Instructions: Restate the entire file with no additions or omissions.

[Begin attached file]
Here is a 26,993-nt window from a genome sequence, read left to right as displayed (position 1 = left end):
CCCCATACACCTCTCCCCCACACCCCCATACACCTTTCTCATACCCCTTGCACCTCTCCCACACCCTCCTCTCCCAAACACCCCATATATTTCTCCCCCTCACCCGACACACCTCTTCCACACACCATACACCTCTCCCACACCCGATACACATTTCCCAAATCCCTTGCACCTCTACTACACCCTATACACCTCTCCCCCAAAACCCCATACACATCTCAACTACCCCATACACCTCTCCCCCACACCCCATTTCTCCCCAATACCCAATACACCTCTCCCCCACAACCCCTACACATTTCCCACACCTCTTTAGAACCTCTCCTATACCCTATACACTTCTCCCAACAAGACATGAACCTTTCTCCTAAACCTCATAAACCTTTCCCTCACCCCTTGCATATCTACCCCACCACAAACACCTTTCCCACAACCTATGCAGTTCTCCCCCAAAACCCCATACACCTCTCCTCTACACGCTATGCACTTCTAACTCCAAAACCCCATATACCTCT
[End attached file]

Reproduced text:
Here is a 26,993-nt window from a genome sequence, read left to right as displayed (position 1 = left end):
CCCCATACACCTCTCCCCCACACCCCCATACACCTTTCTCATACCCCTTGCACCTCTCCCACACCCTCCTCTCCCAAACACCCCATATATTTCTCCCCCTCACCCGACACACCTCTTCCACACACCATACACCTCTCCCACACCCGATACACATTTCCCAAATCCCTTGCACCTCTACTACACCCTATACACCTCTCCCCCAAAACCCCATACACATCTCAACTACCCCATACACCTCTCCCCCACACCCCATTTCTCCCCAATACCCAATACACCTCTCCCCCACAACCCCTACACATTTCCCACACCTCTTTAGAACCTCTCCTATACCCTATACACTTCTCCCAACAAGACATGAACCTTTCTCCTAAACCTCATAAACCTTTCCCTCACCCCTTGCATATCTACCCCACCACAAACACCTTTCCCACAACCTATGCAGTTCTCCCCCAAAACCCCATACACCTCTCCTCTACACGCTATGCACTTCTAACTCCAAAACCCCATATACCTCT